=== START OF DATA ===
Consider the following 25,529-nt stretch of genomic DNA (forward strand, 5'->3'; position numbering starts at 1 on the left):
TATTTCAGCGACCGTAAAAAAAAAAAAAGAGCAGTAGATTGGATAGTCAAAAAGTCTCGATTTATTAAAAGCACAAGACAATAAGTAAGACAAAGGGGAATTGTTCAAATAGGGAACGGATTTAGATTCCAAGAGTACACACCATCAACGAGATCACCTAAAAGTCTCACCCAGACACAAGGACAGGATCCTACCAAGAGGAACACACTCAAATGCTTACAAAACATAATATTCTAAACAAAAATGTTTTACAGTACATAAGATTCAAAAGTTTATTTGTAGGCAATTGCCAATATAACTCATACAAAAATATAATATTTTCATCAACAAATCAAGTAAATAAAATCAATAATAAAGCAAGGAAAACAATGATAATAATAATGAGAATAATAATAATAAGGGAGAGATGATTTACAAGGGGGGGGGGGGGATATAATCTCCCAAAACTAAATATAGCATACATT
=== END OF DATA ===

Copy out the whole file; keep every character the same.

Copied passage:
Consider the following 25,529-nt stretch of genomic DNA (forward strand, 5'->3'; position numbering starts at 1 on the left):
TATTTCAGCGACCGTAAAAAAAAAAAAAGAGCAGTAGATTGGATAGTCAAAAAGTCTCGATTTATTAAAAGCACAAGACAATAAGTAAGACAAAGGGGAATTGTTCAAATAGGGAACGGATTTAGATTCCAAGAGTACACACCATCAACGAGATCACCTAAAAGTCTCACCCAGACACAAGGACAGGATCCTACCAAGAGGAACACACTCAAATGCTTACAAAACATAATATTCTAAACAAAAATGTTTTACAGTACATAAGATTCAAAAGTTTATTTGTAGGCAATTGCCAATATAACTCATACAAAAATATAATATTTTCATCAACAAATCAAGTAAATAAAATCAATAATAAAGCAAGGAAAACAATGATAATAATAATGAGAATAATAATAATAAGGGAGAGATGATTTACAAGGGGGGGGGGGGGATATAATCTCCCAAAACTAAATATAGCATACATT